Purpose: This study aimed to assess the imaging findings in patients with pathologically proven carcinoid tumors and determine if SUV can help to differentiate typical from atypical (more aggressive) pulmonary carcinoid tumors.
Patients and Methods: A retrospective review of patients with a biopsy-proven diagnosis of a pulmonary carcinoid tumor at our institution from 2002 to 2010 that had a preoperative PET scan was performed after institutional review board approval was obtained. PET results, including SUV uptake and location, were recorded as well as all data from pathology reports. Carcinoids were considered to be more aggressive if they showed pathological diagnosis consistent with atypical carcinoid, lymph node invasion, poor histological grade (poorly differentiated), or evidence of systemic metastases. Atypical carcinoid pathology consisted of focal necrosis or a higher mitotic index (2–10 per square millimeter) with features of nests, trabeculae, pleomorphic cells, or dense hyperchromasia. SUV uptake was then evaluated and compared between the typical and atypical carcinoid groups using nonparametric statistical methods.
Results: We identified 29 patients from 2002 to 2010 at our institution with a pathological diagnosis of pulmonary carcinoid. Twenty-three were histopathologically typical, and the other 6 showed atypia. Mean (SD) nodule size was 2.4 (1.3) cm in the typical group versus 5.0 (3.2) cm in the atypical group (P = 0.065). Mean (SD) SUV uptake in the typical carcinoid group was 2.7 (1.6) and in the atypical group the SUV was 8.1 (4.1) (P < 0.01). A cutoff SUV of 6 or greater is predictive of malignancy (odds ratio, 23.6; P < 0.01), as well as a nodule size of 3.5 cm or greater (odds ratio, 5.1; P = 0.024).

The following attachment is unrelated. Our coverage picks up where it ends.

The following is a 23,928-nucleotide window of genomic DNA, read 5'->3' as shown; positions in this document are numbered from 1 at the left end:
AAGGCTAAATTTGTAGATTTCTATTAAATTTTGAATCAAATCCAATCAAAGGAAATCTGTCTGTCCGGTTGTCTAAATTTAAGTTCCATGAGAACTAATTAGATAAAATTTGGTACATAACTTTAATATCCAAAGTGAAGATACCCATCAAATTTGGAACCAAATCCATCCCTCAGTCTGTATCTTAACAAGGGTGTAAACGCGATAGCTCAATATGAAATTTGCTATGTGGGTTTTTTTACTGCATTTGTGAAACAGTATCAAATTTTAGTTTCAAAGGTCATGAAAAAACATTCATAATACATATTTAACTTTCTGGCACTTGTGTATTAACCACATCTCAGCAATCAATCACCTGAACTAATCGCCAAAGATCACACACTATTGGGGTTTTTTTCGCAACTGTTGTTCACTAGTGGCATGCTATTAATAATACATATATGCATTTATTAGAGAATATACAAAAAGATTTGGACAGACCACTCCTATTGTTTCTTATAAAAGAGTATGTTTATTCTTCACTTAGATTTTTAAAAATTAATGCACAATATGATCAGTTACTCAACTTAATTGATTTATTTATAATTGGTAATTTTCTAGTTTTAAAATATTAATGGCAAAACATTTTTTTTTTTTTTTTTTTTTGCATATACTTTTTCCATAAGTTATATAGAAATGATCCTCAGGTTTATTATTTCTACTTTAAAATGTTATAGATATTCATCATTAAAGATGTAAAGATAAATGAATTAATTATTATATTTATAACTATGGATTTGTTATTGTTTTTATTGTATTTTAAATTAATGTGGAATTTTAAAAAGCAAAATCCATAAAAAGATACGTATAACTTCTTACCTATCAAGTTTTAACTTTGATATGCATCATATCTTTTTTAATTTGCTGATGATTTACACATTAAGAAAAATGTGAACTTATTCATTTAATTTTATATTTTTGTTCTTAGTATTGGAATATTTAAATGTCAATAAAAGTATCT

Conclusions: Preoperative PET imaging result is frequently positive in carcinoid tumors, and the biological behavior correlates well with SUV; however, size is not as strong of a predictor of malignancy. Size of 3.5 cm or greater and SUV of 6 or greater have a predictive value of greater than 95% for malignant histology.
From the Department of Radiology, Stony Brook University Medical Center, Stony Brook, NY.
Received for publication May 8, 2012; revision accepted September 12, 2012.
Conflicts of interest and sources of funding: none declared.
Reprints: William Moore, MD, 100 Nicolls Road, HSV level 4 Room 120, Department of Radiology, Stony Brook University Medical Center, Stony Brook, NY 11794. E-mail: william.moore@SBUmed.org.